I had my first mid-life trifluckta this week –three pretty Big Deal screw ups in the same day.
First, a very nice young police officer pointed out to me that my tags had expired – two months ago.
Then, I missed a gathering at Boy C’s school that included every major official on staff there.
THEN, while I was happily making dinner for my husband’s Boy C, my girlfriend called to let me know she was on the way to OUR dinner appointment – the one we had to reschedule from last week after I forgot her then, too.
If it had just been one “goof up”, I’m sure I would have laughed the thing off with a cute little “oops” and an “Oh well, to know me is to love me.”
(By the way, as I was writing the word “oh” just now, I had to pause and search my memory banks for the correct spelling!)
Do you see what I mean?
I’m LOSING IT.
One of the ironies of mid-life is that, just as you start getting it all together, it all starts falling apart.
Truly, truly. One of the markers of midlife is that you have a medical specialist for every orifice on your body. Apparently, it takes a village to raise a crone.
I first started to notice foggy brain shortly after I became a mother. I remember that everyone said it would pass.
Well, that kid is in college now, and, looking back, I can’t say that I see a time between then and now when I could safely rely on my beautiful brain the way I could when I was in college.
So, I’ve developed coping skills, mnemonic systems, and cerebral work-arounds.
You think I’m joking? Here’s one that has been in play for at least 11 years:
When people ask me my kids’ names, I explain that I made it easy to remember them by using an acronym so that I don’t forget who they are.
CAL – Clark, Avery, and Logan.
If we get pregnant again (ha!), I have to have a “Frank” or a “Francesca” so then the kids become “CALF”.
I had endearing little bon mots that I would drop when I forgot to remember not to forget stuff. Here’s one: “Before the children, I was really, really smart. NOW, I’m just really, really charming.”
Everyone would giggle and that would be that.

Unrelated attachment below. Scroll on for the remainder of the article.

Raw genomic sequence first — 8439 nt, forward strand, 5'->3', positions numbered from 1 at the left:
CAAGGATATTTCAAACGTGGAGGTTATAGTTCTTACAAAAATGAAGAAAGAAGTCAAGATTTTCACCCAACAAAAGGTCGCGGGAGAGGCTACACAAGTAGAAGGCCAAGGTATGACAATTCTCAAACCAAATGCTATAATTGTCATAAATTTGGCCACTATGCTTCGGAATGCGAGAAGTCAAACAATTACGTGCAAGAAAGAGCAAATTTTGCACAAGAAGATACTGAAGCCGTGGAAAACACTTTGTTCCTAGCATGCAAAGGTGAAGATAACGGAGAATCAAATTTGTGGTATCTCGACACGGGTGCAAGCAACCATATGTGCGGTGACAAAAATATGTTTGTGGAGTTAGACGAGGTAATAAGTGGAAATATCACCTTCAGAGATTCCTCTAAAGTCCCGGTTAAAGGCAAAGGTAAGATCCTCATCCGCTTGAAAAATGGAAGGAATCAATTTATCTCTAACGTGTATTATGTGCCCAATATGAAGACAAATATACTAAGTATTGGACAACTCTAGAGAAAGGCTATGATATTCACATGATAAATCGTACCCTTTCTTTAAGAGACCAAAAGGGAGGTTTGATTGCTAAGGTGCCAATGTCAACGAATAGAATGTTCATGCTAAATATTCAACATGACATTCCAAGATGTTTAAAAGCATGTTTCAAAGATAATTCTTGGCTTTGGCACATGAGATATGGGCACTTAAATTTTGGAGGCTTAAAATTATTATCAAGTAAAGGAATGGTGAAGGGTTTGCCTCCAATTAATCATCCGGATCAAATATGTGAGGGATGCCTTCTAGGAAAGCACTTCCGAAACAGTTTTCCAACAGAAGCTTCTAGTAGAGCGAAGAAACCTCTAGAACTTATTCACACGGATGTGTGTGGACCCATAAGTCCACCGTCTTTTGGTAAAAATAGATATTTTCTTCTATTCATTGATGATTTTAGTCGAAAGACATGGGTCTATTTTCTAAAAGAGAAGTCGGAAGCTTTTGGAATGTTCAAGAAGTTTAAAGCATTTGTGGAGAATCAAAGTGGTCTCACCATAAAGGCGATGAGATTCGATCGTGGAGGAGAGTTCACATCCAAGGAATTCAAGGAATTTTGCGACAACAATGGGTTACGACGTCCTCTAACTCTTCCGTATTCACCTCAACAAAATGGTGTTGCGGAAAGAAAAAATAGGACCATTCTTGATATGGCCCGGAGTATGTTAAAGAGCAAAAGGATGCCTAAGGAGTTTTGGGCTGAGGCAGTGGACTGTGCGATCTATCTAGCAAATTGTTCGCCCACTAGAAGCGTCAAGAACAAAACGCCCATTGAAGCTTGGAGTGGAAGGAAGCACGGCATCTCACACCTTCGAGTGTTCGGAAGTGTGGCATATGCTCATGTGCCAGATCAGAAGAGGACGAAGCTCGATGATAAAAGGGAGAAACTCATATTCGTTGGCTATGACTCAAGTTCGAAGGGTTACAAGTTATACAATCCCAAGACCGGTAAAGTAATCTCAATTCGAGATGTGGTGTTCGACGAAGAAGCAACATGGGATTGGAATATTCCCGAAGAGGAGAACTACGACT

Plus, there was a spiritual bonus to all this screwing up — my foggy brain was teaching me humility.
But after the trifluckta this week, I started doing a bit of reading. And, apparently, I’m not imagining it.
Mid-life “foggy brain” is a real and actual thing.
Apparently, according to medical research, I started “losing it” in my twenties – that’s when your brain starts to eat itself. (That’s my poetic license applied to medical research, but you can read the actual report here.)
Fortunately, it’s a slow demise, so that you don’t notice it until much later. For me, it was this week.
What to do?
Well, it seems it always comes down to the basics – diet, exercise and sleep.
And a couple of extras:
Stop multitasking. Remember when multitasking was an Olympic sport for new mothers on the playground? Well, who knew but apparently your brain is not organically designed to work that way. Over time, it leads to diminished frontal lobe performance. So, do one thing at a time.
Watch the Distractions. As you age, your ability to filter out extraneous noise diminishes. Right now, for example, as I’m writing you from my “spot” at the coffee shop, I’m acutely aware of (and annoyed by)
- the woman who is ALWAYS clearing her throat;
- we’ve got some Big Shot presiding over a legal strategy session via his cell phone,
- and we have two kids trying to kill themselves by climbing on the furniture while their mother with the crappy-ass parenting skills pretends like it’s not happening.
It wasn’t all that long ago, that that stuff would have faded into the background if I was working on a project.
Deal with the Stress. When you’re under prolonged stress, your hippocampus under-performs. Why does that matter? Check out hippocampus info here:
The treatment? Exercise, mediation, creating joy. (Isn’t it cool? Joy is becoming a medical treatment.)
Anyway, I’m new at this, so I could sure use your input.
Read more from author Jennifer Boykin on her blog Life After Tampons.
This article was re-posted with permission from the author.